Kirkpatrick LA. Attachment, evolution, and the psychology of religion. New York: Guilford; 2005.Google Scholar
  44. 44.
    Kirkpatrick LA. Religion is not an adaptation. In: McNamara P, editor. Where men and god meet: how brain and evolutionary studies alter our understanding of religion, vol. 1. Santa Barbara: Praeger; 2006. p. 159–79.Google Scholar
  45. 45.
    Flannelly KJ. Belief in god as an attachment figure and mental health. In: Religious beliefs, evolutionary psychiatry, and mental health in America. Cham: Springer; 2017. p. 211–23.CrossRefGoogle Scholar
  46. 46.
    Sosis R. The adaptationist-byproduct debate on the evolution of religion: five misunderstandings of the adaptationist program. J Cogn Cult. 2009;9(3):315–32.CrossRefGoogle Scholar
  47. 47.
    Sosis R, Alcorta C. Signaling, solidarity, and the sacred: the evolution of religious behavior. Evol Anthropol Issues News Rev. 2003;12(6):264–74.CrossRefGoogle Scholar
  48. 48.
    Baddeley A. The magical number seven: still magic after all these years? Psychol Rev. 1994;101(2):353–6.PubMedCrossRefGoogle Scholar
  49. 49.
    Fiske ST. Stereotyping, prejudice, and discrimination at the seam between the centuries: evolution, culture, mind, and brain. Eur J Soc Psychol. 2000;30(3):299–322.CrossRefGoogle Scholar
  50. 50.
    Bering J. The belief instinct: the psychology of souls, destiny, and the meaning of life. New York: Norton & Company; 2012.Google Scholar
  51. 51.
    Mogenson GJ, Jones DL, Yim CY. From motivation to action: functional interface between the limbic system and the motor system. Prog Neurobiol. 1980;14(2):69–97.PubMedCrossRefGoogle Scholar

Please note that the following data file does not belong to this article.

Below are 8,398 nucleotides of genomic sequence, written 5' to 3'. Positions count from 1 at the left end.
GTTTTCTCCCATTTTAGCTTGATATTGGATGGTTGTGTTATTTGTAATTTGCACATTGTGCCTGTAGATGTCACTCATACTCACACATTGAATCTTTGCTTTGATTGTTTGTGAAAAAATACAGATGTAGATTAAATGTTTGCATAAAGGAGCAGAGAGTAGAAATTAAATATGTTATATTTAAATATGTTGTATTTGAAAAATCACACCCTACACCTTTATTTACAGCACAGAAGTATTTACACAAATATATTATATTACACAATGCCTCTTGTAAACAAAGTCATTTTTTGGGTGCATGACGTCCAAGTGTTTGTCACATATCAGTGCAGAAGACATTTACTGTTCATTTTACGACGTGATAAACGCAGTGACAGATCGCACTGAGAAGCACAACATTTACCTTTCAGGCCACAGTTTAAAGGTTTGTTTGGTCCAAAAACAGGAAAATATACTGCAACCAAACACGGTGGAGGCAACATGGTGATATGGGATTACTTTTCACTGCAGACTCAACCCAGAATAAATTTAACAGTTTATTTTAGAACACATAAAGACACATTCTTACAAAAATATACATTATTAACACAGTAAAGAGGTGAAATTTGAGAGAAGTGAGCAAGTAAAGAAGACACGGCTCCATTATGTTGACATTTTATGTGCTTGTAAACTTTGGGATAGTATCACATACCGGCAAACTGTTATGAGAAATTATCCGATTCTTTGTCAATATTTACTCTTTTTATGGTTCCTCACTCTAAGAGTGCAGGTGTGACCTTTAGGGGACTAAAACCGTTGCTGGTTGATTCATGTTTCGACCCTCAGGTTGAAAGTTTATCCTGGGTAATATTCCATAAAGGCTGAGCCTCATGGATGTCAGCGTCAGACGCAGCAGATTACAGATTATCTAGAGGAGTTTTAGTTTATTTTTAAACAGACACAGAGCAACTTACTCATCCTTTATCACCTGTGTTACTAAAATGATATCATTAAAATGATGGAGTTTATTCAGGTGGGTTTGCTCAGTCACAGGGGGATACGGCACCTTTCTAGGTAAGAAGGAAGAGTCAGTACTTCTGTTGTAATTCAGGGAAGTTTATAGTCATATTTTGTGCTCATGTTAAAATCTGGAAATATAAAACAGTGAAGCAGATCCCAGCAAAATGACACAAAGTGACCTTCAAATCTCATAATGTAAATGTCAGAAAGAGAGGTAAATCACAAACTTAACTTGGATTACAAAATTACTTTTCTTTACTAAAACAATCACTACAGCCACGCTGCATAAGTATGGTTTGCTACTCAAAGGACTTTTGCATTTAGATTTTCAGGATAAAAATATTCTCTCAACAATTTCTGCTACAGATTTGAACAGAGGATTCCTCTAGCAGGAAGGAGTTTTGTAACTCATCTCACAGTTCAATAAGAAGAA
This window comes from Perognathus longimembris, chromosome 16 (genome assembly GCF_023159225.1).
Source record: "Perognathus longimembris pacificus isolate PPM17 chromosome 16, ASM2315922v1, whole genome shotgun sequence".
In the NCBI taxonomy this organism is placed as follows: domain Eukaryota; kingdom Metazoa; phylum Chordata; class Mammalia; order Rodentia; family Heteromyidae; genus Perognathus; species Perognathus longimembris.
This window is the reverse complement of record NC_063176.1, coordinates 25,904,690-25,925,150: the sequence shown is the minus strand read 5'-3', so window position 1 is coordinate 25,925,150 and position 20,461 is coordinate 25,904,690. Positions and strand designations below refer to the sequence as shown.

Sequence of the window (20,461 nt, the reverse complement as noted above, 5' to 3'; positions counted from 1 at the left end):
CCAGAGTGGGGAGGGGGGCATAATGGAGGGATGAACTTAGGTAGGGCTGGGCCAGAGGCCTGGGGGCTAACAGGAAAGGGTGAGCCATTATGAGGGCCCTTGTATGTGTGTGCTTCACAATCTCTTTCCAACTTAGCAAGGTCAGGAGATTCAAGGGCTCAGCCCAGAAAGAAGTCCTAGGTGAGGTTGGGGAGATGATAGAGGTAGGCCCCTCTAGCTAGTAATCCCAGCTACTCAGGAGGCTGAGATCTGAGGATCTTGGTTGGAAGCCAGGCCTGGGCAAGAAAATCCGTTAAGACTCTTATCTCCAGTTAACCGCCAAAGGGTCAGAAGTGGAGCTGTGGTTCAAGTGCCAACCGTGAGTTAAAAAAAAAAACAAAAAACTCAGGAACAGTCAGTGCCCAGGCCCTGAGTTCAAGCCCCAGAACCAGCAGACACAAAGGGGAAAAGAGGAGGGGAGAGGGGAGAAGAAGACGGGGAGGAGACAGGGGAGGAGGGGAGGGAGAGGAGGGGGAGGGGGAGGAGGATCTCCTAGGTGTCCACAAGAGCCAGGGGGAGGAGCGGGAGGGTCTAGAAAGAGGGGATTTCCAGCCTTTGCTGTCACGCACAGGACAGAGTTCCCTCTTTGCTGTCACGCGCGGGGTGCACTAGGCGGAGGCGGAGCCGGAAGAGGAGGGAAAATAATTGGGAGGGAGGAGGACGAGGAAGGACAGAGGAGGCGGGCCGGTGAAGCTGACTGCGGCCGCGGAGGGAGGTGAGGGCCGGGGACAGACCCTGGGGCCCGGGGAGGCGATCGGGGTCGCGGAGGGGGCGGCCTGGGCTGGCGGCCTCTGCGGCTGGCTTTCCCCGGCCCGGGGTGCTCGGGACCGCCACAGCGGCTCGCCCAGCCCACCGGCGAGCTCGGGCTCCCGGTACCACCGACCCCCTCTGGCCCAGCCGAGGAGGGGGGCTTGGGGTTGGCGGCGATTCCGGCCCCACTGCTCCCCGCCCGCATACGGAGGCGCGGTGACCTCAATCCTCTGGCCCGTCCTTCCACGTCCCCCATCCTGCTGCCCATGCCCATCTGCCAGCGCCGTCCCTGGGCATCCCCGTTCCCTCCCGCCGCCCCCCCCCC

52. 52.
    Jones WE. The goods and the motivation of believing. Epistemic Value. 2009;10:139–62.CrossRefGoogle Scholar
  53. 53.
    Bulbulia J. The cognitive and evolutionary psychology of religion. Biol Philos. 2004;19(5):655–86.CrossRefGoogle Scholar
  54. 54.
    Beauregard M. Mind does really matter: evidence from neuroimaging studies of emotional self-regulation, psychotherapy, and placebo effect. Prog Neurobiol. 2007;81(4):218–36.PubMedCrossRefGoogle Scholar
  55. 55.
    Bensing JM, Verheul W. The silent healer: the role of communication in placebo effects. Patient Educ Couns. 2010;80(3):293–9.PubMedCrossRefGoogle Scholar
  56. 56.
    Boozang KM. The therapeutic placebo: the case for patient deception. Fla Law Rev. 2002;54:687.PubMedGoogle Scholar
  57. 57.
    Enck P, Benedetti F, Schedlowski M. New insights into the placebo and nocebo responses. Neuron. 2008;59(2):195–206.PubMedCrossRefGoogle Scholar
  58. 58.
    Wager TD, Atlas LY. The neuroscience of placebo effects: connecting context, learning and health. Nat Rev Neurosci. 2015;16(7):403–18.PubMedPubMedCentralCrossRefGoogle Scholar
  59. 59.
    Koenig HG. Religion, spirituality, and health: the research and clinical implications. ISRN Psychiatry. 2012;2012:278730.PubMedPubMedCentralCrossRefGoogle Scholar
  60. 60.
    Kosfeld M. Trust in the brain. EMBO Rep. 2007;8(1S):S44–S7.PubMedPubMedCentralCrossRefGoogle Scholar
  61. 61.
    Emmons RA. The psychology of ultimate concerns: motivation and spirituality in personality. New York: Guilford; 1999.Google Scholar
  62. 62.
    Zika S, Chamberlain K. On the relation between meaning in life and psychological well-being. Br J Psychol. 1992;83(1):133–45.PubMedCrossRefGoogle Scholar
  63. 63.
    Park J, Baumeister RF. Meaning in life and adjustment to daily stressors. J Posit Psychol. 2017;12(4):333–41.CrossRefGoogle Scholar
  64. 64.
    Steger MF, Frazier P. Meaning in life: one link in the chain from religiousness to well-being. J Couns Psychol. 2005;52(4):574.CrossRefGoogle Scholar
  65. 65.
    Phelps AC, Maciejewski PK, Nilsson M, et al. Religious coping and use of intensive life-prolonging care near death in patients with advanced cancer. JAMA. 2009;301(11):1140–7.PubMedPubMedCentralCrossRefGoogle Scholar
  66. 66.
    Krause N. Longitudinal study of social support and meaning in life. Psychol Aging. 2007;22(3):456.PubMedCrossRefGoogle Scholar
  67. 67.